Seeing her daughter in tears and holding a bloody tissue to her nose, she jumped up from her chair and moved around the polished wooden desk to comfort her. Dr. Baxter pulled out one of the chairs and I quickly sat down, awaiting my inevitable expulsion. Hilton was struggling to speak through her sobs and the throbbing pain in her nose.

“Sweetheart, what happened? Do I need to call the hospital?” asked Principal Hilton, frantically grabbing more tissues from her desk.

Out of the corner of my eye, I saw her daughter point a thin, shaking finger at me. “She boke by nose!”

“Claire, sweetie, just sit and I’ll get Nurse Simpson to take a look.”

After telling the elderly secretary to call the nurse, Principal Hilton returned to her desk. Her eyes rested on me but instead of the cold, harsh gaze that I was currently receiving from her daughter, she looked puzzled. It was as if she had never seen me before in her life.

“I’m so sorry, dear. All these students to watch over and I can’t keep track of every name. Are you a recent transfer?”

“Cecile, this is Tessa Byrne,” replied Dr. Baxter, keeping his hand on the back of my chair.

She let out a derisive giggle. “Of course it’s not. I know Teresa. She’s…oh goodness, it is you. Don’t you look lovely? I didn’t recognize you out of your…usual attire.”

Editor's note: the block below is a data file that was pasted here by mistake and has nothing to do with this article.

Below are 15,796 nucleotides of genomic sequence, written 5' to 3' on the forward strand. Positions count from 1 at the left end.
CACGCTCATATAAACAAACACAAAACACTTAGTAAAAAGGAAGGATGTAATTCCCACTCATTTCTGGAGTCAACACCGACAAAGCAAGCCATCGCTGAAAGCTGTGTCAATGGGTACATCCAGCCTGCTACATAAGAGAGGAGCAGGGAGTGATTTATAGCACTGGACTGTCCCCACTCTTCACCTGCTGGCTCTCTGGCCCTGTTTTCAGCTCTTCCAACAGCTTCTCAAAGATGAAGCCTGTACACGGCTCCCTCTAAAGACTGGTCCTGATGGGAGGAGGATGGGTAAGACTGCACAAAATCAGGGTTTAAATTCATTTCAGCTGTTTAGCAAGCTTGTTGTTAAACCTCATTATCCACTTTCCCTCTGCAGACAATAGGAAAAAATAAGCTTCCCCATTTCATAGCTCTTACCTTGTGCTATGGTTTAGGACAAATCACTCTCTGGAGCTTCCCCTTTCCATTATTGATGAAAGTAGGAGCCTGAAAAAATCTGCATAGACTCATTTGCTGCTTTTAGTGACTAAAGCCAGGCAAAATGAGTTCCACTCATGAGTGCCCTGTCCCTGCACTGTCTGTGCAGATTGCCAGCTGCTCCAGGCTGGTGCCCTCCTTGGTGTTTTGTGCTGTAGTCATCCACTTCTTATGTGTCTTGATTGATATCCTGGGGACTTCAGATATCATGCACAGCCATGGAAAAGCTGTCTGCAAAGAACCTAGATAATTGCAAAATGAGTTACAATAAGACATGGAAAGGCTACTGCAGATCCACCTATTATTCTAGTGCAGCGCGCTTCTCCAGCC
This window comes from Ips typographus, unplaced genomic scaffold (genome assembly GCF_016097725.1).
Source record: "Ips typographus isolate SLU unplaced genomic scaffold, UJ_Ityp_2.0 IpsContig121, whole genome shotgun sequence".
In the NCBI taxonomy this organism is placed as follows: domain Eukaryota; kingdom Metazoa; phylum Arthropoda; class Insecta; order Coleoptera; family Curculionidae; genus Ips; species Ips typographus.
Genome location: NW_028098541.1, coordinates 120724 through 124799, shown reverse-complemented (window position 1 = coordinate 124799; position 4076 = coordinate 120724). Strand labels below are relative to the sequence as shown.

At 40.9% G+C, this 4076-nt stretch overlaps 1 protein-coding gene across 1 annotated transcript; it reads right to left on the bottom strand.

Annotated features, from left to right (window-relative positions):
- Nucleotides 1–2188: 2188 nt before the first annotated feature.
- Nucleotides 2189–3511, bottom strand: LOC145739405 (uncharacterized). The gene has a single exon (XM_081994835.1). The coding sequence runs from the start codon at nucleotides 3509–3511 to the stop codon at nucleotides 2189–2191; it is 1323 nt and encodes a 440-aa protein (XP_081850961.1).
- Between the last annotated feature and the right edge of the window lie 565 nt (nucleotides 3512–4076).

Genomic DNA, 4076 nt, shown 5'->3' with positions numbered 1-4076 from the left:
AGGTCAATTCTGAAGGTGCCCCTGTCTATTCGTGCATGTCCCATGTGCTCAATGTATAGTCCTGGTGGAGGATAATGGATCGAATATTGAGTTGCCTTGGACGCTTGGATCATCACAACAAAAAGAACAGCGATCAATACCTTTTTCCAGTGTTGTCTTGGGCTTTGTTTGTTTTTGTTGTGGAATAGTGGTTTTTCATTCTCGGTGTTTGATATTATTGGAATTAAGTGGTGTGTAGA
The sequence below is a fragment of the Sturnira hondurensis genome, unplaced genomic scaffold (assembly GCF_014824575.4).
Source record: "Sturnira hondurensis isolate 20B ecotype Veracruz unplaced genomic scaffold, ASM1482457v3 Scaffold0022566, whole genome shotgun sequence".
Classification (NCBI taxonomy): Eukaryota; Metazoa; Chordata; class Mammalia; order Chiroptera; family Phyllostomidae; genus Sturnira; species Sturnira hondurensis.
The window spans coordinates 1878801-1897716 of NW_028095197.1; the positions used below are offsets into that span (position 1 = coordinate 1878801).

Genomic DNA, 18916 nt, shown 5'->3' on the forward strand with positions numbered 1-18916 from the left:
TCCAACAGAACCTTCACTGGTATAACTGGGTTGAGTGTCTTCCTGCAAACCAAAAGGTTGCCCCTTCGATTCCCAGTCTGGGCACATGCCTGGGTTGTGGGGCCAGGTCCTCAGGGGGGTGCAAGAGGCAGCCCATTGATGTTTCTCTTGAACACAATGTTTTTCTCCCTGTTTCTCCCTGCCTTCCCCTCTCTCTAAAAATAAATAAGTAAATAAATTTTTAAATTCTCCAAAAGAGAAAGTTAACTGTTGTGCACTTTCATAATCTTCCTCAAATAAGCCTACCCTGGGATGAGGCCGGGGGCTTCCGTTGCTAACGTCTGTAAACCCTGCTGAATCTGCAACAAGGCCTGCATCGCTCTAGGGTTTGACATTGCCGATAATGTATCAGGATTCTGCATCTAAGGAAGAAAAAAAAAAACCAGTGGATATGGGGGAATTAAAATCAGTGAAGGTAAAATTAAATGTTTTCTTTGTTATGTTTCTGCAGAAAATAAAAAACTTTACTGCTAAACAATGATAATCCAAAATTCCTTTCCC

“Mom, by nose!” exclaimed Hilton, angered by her mother finding herself more interested in my appearance than her daughter’s injury.

“Yes, yes. Now, why don’t you tell me what this is about? Claire, sweetheart, don’t speak. You’ll make the injury worse. Brendon, I assume you saw what happened.”

Dr. Baxter explained that he had been reprimanding a trio of freshman pranksters, the same ones who played a prank in the library the previous day, when he heard Hilton scream in pain. He had not seen what caused the fight, only witnessing Hilton with her hands over her nose and me rubbing my sore knuckles. His assumption was that I was angered over something that Hilton said, a complete understatement.

“I see. Well, you’ve always been a good student, Teresa and—”

“Tessa,” I corrected.

“Right. There’s no need for this to become a giant mess. It was one little incident that got out of hand. All you need to do is apologize to Claire and we can forget it ever happened.”

“No," I stated plainly, no longer caring if it meant expulsion.

“Excuse me?”